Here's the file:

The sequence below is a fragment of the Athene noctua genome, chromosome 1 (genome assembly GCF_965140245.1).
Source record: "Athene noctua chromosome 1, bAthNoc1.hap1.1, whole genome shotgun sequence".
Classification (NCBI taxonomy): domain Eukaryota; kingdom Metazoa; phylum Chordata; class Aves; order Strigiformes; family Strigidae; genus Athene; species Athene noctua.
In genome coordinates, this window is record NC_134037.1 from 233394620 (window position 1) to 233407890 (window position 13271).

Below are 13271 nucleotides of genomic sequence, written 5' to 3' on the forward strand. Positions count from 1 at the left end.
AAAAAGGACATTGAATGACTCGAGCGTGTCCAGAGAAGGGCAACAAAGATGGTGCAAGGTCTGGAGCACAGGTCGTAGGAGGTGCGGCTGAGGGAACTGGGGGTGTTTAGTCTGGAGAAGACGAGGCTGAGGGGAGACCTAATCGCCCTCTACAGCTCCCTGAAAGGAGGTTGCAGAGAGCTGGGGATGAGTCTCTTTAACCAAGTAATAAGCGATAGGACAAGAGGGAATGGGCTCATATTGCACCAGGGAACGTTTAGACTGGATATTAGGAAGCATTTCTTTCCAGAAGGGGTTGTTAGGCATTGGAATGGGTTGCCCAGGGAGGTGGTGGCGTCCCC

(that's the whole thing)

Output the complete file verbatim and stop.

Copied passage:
The sequence below is a fragment of the Athene noctua genome, chromosome 1 (genome assembly GCF_965140245.1).
Source record: "Athene noctua chromosome 1, bAthNoc1.hap1.1, whole genome shotgun sequence".
Classification (NCBI taxonomy): domain Eukaryota; kingdom Metazoa; phylum Chordata; class Aves; order Strigiformes; family Strigidae; genus Athene; species Athene noctua.
In genome coordinates, this window is record NC_134037.1 from 233394620 (window position 1) to 233407890 (window position 13271).

Below are 13271 nucleotides of genomic sequence, written 5' to 3' on the forward strand. Positions count from 1 at the left end.
AAAAAGGACATTGAATGACTCGAGCGTGTCCAGAGAAGGGCAACAAAGATGGTGCAAGGTCTGGAGCACAGGTCGTAGGAGGTGCGGCTGAGGGAACTGGGGGTGTTTAGTCTGGAGAAGACGAGGCTGAGGGGAGACCTAATCGCCCTCTACAGCTCCCTGAAAGGAGGTTGCAGAGAGCTGGGGATGAGTCTCTTTAACCAAGTAATAAGCGATAGGACAAGAGGGAATGGGCTCATATTGCACCAGGGAACGTTTAGACTGGATATTAGGAAGCATTTCTTTCCAGAAGGGGTTGTTAGGCATTGGAATGGGTTGCCCAGGGAGGTGGTGGCGTCCCC